The response of Hiram to Solomon's request was favourable and lovely. He wrote, "Because the Lord loves His people, He has made you king over them" (v.11). No thought of rivalry is apparent in his words, but rather of heartfelt thankfulness that God had given to David a wise and understanding son to reign over Israel. He recognised that Israel's God is the Maker of heaven and earth, and was pleased at Solomon's proposal to build a temple for this sovereign God as well as a house for himself (v, 12).

Hiram therefore was sending a skilful craftsman to supervise the work of building (v.13). Interestingly, while his father was a man of Tyre, his mother was an Israelite from the tribe of Dan (v.14). Again, the unity of Jews and Gentiles is emphasised here. This master craftsman is certainly a picture of the working of the Spirit of God in Jewish and Gentile believers, being proficient to work in gold (dealing with what speaks of the glory, of God), in silver (picturing the great truth of redemption by virtue of the sufferings of Christ), in bronze (or copper), (signifying the holiness of God), in iron (symbolising the power of God). But not only was he a metal worker, for he was proficient in working with wood. which pictures the work of the Spirit of God in believers, for trees are symbolical of mankind (Matthew 3:10).

This man is not named, for the Spirit of God does not draw attention to Himself: instead, He glorifies Christ (John 16:13-14). Yet he was also a proficient worker in fabrics, purple, which speaks of the royalty of the Lord Jesus as seen in Matthew; blue, picturing Christ as the Son of God come from heaven, as in John's Gospel; fine linen, symbolising the purity of the perfect manhood of the Lord Jesus, as is emphasised in Luke's Gospel, and crimson, expressing the attractiveness of His person as God's Servant, always doing His will, as Mark presents Him. All of these wonderful truths concerning the Lord Jesus are ministered by the Spirit of God and have great importance in the house of God today just as they did figuratively in Solomon's temple. Added to this is the making of engravings for the temple. Engravings are intended to preserve a permanent record, which indeed the Spirit of God does, for His work is eternal.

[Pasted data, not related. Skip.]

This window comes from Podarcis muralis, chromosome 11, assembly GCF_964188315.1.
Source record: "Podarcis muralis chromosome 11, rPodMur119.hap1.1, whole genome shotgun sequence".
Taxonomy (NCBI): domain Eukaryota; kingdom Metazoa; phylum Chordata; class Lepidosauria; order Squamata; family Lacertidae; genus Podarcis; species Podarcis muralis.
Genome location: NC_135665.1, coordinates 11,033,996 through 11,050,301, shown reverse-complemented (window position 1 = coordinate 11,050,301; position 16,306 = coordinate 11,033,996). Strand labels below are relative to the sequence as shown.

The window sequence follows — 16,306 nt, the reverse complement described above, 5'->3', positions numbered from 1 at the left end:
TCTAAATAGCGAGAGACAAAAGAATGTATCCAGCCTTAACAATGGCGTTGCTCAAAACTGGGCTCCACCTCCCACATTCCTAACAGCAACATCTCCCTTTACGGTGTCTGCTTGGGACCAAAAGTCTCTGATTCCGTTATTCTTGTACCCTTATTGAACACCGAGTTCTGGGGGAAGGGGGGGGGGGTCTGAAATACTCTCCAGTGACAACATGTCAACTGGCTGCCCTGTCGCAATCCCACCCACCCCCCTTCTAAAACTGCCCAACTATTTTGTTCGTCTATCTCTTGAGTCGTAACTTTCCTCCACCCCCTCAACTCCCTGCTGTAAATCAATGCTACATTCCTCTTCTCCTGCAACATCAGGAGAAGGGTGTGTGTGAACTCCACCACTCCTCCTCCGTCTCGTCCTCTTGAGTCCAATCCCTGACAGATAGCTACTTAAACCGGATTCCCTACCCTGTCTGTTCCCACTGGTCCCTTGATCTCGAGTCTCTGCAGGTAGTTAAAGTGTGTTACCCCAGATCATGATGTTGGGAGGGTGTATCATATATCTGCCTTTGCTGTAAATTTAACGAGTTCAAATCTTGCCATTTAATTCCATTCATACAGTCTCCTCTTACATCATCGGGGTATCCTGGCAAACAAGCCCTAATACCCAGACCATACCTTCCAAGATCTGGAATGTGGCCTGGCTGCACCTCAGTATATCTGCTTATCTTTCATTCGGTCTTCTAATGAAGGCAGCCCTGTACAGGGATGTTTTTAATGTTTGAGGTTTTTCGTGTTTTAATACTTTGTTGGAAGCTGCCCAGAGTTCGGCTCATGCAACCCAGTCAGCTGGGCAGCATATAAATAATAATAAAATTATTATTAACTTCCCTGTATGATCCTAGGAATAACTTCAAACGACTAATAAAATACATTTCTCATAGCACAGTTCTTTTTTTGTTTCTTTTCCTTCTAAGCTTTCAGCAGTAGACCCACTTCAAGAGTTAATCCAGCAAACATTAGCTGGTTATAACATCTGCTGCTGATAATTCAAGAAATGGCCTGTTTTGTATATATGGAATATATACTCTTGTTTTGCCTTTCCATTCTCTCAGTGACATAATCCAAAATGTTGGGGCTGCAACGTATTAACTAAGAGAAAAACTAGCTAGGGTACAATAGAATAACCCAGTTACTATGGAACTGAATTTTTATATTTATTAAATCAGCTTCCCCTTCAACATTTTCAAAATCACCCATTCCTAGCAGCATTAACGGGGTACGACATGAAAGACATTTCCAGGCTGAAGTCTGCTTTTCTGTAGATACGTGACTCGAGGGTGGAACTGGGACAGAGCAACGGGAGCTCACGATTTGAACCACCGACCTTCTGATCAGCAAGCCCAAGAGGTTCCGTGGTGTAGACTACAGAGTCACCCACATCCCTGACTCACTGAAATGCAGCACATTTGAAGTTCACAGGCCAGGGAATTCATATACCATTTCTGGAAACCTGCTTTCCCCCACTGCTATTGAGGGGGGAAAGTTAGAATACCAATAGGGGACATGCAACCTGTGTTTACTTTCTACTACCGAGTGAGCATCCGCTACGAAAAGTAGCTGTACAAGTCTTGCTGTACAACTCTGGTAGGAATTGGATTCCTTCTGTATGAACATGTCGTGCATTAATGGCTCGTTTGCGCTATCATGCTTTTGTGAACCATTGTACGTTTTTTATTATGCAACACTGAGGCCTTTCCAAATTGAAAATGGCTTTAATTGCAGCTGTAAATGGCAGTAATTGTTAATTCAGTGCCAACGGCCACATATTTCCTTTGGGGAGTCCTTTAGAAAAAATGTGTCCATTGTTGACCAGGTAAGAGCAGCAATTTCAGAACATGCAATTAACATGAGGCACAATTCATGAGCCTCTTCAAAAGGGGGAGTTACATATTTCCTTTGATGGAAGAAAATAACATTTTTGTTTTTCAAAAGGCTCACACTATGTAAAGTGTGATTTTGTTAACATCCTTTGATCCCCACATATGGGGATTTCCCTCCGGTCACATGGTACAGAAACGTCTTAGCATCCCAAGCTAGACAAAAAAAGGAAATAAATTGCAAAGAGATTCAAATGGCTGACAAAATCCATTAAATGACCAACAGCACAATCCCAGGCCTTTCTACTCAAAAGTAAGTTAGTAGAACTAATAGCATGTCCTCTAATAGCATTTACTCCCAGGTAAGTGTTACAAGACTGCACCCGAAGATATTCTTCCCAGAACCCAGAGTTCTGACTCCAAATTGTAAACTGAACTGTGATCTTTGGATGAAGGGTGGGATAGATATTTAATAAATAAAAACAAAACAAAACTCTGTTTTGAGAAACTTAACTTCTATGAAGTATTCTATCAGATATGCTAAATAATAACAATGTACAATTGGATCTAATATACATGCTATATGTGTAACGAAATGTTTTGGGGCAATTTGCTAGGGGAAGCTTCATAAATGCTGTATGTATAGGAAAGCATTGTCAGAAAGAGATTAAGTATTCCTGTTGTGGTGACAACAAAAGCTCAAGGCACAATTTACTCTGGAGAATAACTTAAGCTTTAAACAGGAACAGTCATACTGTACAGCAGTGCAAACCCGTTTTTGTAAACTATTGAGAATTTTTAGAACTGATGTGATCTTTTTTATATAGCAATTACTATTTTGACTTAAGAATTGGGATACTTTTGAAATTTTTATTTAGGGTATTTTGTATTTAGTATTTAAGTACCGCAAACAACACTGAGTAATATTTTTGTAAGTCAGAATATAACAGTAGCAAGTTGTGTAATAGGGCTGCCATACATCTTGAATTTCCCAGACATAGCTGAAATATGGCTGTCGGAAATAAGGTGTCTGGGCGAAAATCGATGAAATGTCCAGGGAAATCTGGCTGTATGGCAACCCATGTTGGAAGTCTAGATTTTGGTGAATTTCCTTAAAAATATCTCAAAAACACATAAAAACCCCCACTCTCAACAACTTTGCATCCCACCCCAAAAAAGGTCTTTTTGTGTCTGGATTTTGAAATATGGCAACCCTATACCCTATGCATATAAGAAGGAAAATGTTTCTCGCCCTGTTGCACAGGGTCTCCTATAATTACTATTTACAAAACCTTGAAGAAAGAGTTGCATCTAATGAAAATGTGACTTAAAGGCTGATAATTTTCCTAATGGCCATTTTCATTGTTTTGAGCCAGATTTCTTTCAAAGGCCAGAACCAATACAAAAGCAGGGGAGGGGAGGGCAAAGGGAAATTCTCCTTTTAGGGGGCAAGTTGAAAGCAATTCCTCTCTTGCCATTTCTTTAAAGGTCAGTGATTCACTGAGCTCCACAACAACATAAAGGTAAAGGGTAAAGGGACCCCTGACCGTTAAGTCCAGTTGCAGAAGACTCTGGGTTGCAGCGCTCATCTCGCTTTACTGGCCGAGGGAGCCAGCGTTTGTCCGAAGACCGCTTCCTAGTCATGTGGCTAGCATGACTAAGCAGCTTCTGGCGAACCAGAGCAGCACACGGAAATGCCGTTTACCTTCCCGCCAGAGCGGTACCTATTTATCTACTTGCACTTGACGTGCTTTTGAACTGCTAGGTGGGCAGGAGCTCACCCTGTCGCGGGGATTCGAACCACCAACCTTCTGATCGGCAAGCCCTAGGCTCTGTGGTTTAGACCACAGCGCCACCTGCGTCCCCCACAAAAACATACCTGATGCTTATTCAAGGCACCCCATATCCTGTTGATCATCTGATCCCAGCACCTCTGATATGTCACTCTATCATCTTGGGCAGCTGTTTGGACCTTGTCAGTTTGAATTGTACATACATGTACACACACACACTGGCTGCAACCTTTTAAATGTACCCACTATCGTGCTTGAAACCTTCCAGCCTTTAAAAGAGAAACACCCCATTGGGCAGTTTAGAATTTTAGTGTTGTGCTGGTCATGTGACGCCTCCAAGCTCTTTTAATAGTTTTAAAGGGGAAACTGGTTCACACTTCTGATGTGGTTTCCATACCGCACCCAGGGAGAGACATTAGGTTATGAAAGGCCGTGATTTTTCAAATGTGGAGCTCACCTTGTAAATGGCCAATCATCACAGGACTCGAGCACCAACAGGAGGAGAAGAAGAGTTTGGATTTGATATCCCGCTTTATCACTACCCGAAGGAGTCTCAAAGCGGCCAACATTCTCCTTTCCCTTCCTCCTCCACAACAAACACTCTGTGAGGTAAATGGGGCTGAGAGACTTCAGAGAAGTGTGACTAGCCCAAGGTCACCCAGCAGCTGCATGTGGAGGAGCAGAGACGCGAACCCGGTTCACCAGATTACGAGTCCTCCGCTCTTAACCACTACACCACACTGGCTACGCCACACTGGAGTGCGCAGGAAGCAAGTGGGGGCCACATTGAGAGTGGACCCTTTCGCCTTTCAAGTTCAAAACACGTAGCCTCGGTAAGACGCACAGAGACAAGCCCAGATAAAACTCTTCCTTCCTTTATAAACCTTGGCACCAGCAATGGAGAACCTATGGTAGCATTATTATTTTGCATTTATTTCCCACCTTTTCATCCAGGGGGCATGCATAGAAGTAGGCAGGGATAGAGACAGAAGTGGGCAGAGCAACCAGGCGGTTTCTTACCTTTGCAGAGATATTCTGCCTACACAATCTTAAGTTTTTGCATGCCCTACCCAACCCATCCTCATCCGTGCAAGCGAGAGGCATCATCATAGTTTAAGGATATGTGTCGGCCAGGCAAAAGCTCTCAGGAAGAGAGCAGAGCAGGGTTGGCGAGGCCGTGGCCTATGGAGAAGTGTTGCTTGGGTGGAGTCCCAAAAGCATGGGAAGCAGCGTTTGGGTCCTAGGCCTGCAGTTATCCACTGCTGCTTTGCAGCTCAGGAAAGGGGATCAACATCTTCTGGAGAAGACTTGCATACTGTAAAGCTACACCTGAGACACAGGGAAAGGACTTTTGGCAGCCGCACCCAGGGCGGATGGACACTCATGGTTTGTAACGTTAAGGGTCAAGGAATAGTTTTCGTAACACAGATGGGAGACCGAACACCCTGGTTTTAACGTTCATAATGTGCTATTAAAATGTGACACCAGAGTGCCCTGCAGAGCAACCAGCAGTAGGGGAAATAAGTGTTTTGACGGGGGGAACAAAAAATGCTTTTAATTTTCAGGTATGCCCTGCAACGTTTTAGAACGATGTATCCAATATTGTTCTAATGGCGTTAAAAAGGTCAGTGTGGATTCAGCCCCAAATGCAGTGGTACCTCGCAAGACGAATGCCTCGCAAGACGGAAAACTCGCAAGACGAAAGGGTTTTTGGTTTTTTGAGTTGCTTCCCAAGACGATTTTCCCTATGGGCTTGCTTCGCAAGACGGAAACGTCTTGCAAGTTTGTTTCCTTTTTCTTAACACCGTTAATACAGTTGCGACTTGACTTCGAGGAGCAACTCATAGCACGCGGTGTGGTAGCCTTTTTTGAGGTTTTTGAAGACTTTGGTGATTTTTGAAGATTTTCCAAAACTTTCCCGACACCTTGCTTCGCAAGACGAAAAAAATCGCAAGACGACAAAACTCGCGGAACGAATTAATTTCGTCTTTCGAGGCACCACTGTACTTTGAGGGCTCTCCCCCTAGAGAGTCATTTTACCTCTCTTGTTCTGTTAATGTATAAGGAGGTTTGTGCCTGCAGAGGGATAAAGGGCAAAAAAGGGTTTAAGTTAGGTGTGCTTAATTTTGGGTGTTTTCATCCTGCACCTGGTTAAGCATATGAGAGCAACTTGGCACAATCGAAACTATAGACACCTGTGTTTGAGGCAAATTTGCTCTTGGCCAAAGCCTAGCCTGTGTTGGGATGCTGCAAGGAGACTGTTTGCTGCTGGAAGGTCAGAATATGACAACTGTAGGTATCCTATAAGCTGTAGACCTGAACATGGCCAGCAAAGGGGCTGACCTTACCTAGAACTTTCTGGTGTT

Hiram therefore asked that Solomon's arrangement should be carried out, with wheat, barley, oil and wine being sent by Solomon to Hiram and wood cut from Lebanon by the servants of Hiram, brought in rather by sea to Joppa, where Solomon's servants would take charge and bring them to Jerusalem (v.15-16).



Gentiles from outside Israel were willing to help in the building of Israel's temple, but there were also Gentiles residing in the land. They were not left unemployed, but employed by Solomon in the work of the temple. In numbering these, Solomon found a total of 153,000. This may seem a large number for whom to find work, and specially when it involved the erection of only two buildings. But the size and the elaborate details of these buildings required such numbers. We may think of construction methods today not requiring such numbers, but the labour at that time was all hand labour, which is much slower and more arduous work than that of present-day construction. 70,000 of these Gentiles were to bear burdens, which would include the carrying of lumber from Joppa to Jerusalem and the carrying of stone from the quarries to the site of the temple and Solomon's house. 80,000 were employed as stone-cutters in the mountains. Of course, these worked in shifts. The remaining 3,600 were used as supervisors of the, work (v.18).

Bibliographical Information
Grant, L. M. "Commentary on 2 Chronicles 2". Grant's Commentary on the Bible. https://www.studylight.org/commentaries/eng/lmg/2-chronicles-2.html. 1897-1910.